Before he got cute with his title, Krugman should have gone to the song's full lyrics, as they only serve to prove that what he describes as paranoia is, based on what is in HB 3962 (or was, if excised at the last minute), really very justifiable concern and fear. Or maybe he read the lyrics and was too dense to appreciate their meaning in the current circumstances.
The song that apparently inspired Krugman's column title is "For What It's Worth," a 1966-1967 mini-hit by Buffalo Springfield. The album containing the song peaked at #80 on the hit charts; my recall is that the single made it to the mid-30s.
That band featured Neil Young, Stephen Stills, Richie Furay, Jim Messina, and Dewey Martin. A YouTube of their lip-synching Smothers Brothers appearance is here.
Here are a few paragraphs, otherwise known as insults to our intelligence, from Krugman, commenting on the crowd that gathered last Thursday to protest the House's statist health care bill. I'll follow it with the song's final lyrical lament that destroys Krugman's diatribe:
This comes from a guy whose publication and others on the left were constantly worrying about "stifling of dissent" that occurred at the behest of George W. Bush only in their vivid, authentically paranoid imaginations.
The key thing to understand about that rally is that it wasn’t a fringe event. It was sponsored by the House Republican leadership — in fact, it was officially billed as a G.O.P. press conference. Senior lawmakers were in attendance, and apparently had no problem with the tone of the proceedings.
True, Eric Cantor, the second-ranking House Republican, offered some mild criticism after the fact. But the operative word is “mild.” The signs were “inappropriate,” said his spokesman, and the use of Hitler comparisons by such people as Rush Limbaugh, said Mr. Cantor, “conjures up images that frankly are not, I think, very helpful.”
What all this shows is that the G.O.P. has been taken over by the people it used to exploit.
The state of mind visible at recent right-wing demonstrations is nothing new. Back in 1964 the historian Richard Hofstadter published an essay titled, “The Paranoid Style in American Politics,” which reads as if it were based on today’s headlines: Americans on the far right, he wrote, feel that “America has been largely taken away from them and their kind, though they are determined to try to repossess it and to prevent the final destructive act of subversion.” Sound familiar?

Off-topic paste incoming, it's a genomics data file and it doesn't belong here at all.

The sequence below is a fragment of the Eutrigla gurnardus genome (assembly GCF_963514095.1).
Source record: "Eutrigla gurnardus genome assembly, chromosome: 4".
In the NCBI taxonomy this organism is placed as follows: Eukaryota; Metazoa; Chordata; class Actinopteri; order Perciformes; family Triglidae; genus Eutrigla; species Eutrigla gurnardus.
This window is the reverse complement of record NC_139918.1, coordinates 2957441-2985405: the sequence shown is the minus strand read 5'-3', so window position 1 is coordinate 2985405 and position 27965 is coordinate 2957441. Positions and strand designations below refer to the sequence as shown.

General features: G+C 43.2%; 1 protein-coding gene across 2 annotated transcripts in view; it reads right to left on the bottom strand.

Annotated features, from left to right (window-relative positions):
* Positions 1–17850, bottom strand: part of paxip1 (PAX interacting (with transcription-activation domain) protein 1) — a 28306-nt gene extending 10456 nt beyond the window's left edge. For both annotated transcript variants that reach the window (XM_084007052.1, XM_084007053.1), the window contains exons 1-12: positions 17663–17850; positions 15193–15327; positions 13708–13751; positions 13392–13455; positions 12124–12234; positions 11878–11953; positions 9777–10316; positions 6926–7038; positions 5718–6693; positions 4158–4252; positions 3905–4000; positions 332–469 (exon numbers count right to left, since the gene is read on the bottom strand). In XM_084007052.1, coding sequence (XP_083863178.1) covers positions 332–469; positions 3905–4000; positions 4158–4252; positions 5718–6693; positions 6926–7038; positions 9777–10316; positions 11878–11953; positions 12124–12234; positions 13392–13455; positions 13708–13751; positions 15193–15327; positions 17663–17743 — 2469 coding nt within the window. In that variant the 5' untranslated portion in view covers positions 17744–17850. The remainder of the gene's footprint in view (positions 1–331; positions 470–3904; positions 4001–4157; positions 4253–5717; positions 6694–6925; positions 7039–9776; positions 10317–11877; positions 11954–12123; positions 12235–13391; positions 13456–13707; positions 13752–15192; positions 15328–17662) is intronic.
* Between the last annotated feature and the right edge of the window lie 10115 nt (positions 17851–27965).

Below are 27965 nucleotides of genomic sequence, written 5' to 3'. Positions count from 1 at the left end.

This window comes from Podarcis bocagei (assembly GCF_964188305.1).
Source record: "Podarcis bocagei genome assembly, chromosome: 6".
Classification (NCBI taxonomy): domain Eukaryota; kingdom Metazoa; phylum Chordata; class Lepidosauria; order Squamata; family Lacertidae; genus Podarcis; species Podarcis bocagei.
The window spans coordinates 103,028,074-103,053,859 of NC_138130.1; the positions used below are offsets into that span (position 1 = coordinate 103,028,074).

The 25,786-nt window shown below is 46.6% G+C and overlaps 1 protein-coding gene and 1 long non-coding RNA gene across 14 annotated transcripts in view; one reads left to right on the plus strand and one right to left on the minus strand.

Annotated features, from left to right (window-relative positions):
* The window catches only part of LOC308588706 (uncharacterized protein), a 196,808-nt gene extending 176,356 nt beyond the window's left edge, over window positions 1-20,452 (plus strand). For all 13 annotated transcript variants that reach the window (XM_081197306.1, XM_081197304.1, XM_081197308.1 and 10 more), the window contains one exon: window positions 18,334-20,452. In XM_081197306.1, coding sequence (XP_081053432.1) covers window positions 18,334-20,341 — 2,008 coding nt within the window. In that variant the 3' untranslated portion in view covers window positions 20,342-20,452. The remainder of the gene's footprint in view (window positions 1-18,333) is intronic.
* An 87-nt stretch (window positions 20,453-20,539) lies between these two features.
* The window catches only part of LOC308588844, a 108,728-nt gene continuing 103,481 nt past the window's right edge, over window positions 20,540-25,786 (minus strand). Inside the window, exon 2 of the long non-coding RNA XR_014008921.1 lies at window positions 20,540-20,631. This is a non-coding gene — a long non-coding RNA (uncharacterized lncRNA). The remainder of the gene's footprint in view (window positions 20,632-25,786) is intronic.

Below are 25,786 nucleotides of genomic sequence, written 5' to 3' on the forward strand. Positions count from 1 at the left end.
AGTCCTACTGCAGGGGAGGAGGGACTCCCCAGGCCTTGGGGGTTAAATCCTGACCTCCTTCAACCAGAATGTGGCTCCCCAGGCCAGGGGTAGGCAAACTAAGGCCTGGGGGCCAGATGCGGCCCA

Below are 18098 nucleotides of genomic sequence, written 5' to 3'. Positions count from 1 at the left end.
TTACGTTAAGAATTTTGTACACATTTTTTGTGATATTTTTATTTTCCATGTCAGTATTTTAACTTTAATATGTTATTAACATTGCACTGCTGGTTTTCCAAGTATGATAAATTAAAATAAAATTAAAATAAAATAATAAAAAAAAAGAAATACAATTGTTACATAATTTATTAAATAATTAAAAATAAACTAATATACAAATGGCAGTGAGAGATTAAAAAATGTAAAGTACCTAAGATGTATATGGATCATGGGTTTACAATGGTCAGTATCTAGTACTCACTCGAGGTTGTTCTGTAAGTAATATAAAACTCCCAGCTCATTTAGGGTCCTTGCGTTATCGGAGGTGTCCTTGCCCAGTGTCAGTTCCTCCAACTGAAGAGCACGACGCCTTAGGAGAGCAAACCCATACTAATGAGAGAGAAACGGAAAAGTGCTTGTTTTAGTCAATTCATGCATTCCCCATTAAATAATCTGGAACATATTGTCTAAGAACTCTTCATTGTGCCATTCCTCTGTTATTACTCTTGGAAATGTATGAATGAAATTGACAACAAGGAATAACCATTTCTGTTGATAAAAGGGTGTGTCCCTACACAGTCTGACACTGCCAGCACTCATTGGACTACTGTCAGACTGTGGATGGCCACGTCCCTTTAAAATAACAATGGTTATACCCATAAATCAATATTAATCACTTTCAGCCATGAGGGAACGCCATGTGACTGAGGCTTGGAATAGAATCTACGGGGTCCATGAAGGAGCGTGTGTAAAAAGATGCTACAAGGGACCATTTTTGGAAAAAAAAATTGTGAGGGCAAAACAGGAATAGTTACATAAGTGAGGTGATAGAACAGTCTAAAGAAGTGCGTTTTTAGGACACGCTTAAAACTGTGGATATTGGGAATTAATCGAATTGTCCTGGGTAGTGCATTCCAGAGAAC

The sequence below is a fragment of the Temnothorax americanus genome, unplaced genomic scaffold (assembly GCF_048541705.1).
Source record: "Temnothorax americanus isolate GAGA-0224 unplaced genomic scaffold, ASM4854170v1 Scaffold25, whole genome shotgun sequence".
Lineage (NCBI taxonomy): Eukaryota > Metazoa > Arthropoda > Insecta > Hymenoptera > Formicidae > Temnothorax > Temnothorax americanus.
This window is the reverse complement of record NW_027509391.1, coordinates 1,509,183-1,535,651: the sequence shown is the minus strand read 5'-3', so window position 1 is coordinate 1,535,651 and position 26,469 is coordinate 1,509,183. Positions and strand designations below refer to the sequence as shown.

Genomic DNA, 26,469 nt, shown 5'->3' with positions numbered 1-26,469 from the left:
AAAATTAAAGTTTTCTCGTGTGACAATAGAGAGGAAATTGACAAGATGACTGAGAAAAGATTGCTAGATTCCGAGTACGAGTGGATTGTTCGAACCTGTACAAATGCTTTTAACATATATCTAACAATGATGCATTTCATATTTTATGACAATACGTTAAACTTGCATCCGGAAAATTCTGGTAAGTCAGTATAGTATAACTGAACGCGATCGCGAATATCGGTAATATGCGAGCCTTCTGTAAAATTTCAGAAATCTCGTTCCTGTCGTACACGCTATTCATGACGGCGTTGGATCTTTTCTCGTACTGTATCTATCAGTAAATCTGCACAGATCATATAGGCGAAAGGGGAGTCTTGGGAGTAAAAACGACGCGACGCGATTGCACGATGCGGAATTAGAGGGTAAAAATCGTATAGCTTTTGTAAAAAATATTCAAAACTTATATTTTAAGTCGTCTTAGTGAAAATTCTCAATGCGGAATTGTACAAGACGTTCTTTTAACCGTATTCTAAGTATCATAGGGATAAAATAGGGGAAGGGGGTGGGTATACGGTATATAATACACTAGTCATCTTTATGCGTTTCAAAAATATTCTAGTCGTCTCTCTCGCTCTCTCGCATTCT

But while the paranoid style isn’t new, its role within the G.O.P. is.
The final verse of "For What It's Worth," with text added by me frpm what's really in HB 3962 (unless excised in the final hours, but which could reappear at any time if that's case), reads as follows:
Paranoia strikes deep.
Into your life it will creep.
It starts when you're always afraid.
You step out of line ....
the man come ....
and take you away:
Thanks for proving our point, Paul. It's not paranoia if it's really there, or if "the man" (actually in this case Nancy Pelosi and her party) is really contemplating putting people in jail merely for not buying health insurance.
I think that a better theme song describing the Tea Party and other sensibly conservative, Constitution-based protests would be the Who's "We Won't Get Fooled Again." It may be too late for Krugman, who seems totally fooled by the current bunch in the White House, more and more resembling one of Lenin's useful idiots.
Cross-posted at BizzyBlog.com.